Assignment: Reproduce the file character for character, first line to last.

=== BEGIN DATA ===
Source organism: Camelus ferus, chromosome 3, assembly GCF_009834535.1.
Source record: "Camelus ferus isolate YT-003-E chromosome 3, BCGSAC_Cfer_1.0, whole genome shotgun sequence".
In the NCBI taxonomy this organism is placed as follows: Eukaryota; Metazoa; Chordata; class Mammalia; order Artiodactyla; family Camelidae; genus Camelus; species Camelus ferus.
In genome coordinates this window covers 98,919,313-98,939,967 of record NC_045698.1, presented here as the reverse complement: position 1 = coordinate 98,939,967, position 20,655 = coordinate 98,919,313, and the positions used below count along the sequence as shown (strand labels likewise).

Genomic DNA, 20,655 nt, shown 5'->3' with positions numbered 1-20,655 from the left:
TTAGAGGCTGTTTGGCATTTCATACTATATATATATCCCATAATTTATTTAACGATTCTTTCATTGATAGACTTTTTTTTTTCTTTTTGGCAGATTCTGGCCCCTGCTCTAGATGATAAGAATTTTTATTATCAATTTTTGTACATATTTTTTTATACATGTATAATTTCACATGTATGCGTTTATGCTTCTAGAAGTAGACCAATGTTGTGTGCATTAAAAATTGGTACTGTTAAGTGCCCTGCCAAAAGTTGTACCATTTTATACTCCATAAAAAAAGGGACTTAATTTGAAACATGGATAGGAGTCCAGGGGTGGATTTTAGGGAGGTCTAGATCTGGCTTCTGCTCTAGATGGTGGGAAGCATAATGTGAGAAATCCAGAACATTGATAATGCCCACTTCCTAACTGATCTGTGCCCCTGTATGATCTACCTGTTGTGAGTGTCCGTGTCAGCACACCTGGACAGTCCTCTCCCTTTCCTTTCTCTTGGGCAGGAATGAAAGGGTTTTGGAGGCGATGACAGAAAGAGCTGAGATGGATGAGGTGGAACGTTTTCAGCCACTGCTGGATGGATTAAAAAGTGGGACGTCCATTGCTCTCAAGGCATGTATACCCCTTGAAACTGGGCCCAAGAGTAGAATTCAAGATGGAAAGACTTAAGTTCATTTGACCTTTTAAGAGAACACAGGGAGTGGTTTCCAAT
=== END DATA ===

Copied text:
Source organism: Camelus ferus, chromosome 3, assembly GCF_009834535.1.
Source record: "Camelus ferus isolate YT-003-E chromosome 3, BCGSAC_Cfer_1.0, whole genome shotgun sequence".
In the NCBI taxonomy this organism is placed as follows: Eukaryota; Metazoa; Chordata; class Mammalia; order Artiodactyla; family Camelidae; genus Camelus; species Camelus ferus.
In genome coordinates this window covers 98,919,313-98,939,967 of record NC_045698.1, presented here as the reverse complement: position 1 = coordinate 98,939,967, position 20,655 = coordinate 98,919,313, and the positions used below count along the sequence as shown (strand labels likewise).

Genomic DNA, 20,655 nt, shown 5'->3' with positions numbered 1-20,655 from the left:
TTAGAGGCTGTTTGGCATTTCATACTATATATATATCCCATAATTTATTTAACGATTCTTTCATTGATAGACTTTTTTTTTTCTTTTTGGCAGATTCTGGCCCCTGCTCTAGATGATAAGAATTTTTATTATCAATTTTTGTACATATTTTTTTATACATGTATAATTTCACATGTATGCGTTTATGCTTCTAGAAGTAGACCAATGTTGTGTGCATTAAAAATTGGTACTGTTAAGTGCCCTGCCAAAAGTTGTACCATTTTATACTCCATAAAAAAAGGGACTTAATTTGAAACATGGATAGGAGTCCAGGGGTGGATTTTAGGGAGGTCTAGATCTGGCTTCTGCTCTAGATGGTGGGAAGCATAATGTGAGAAATCCAGAACATTGATAATGCCCACTTCCTAACTGATCTGTGCCCCTGTATGATCTACCTGTTGTGAGTGTCCGTGTCAGCACACCTGGACAGTCCTCTCCCTTTCCTTTCTCTTGGGCAGGAATGAAAGGGTTTTGGAGGCGATGACAGAAAGAGCTGAGATGGATGAGGTGGAACGTTTTCAGCCACTGCTGGATGGATTAAAAAGTGGGACGTCCATTGCTCTCAAGGCATGTATACCCCTTGAAACTGGGCCCAAGAGTAGAATTCAAGATGGAAAGACTTAAGTTCATTTGACCTTTTAAGAGAACACAGGGAGTGGTTTCCAAT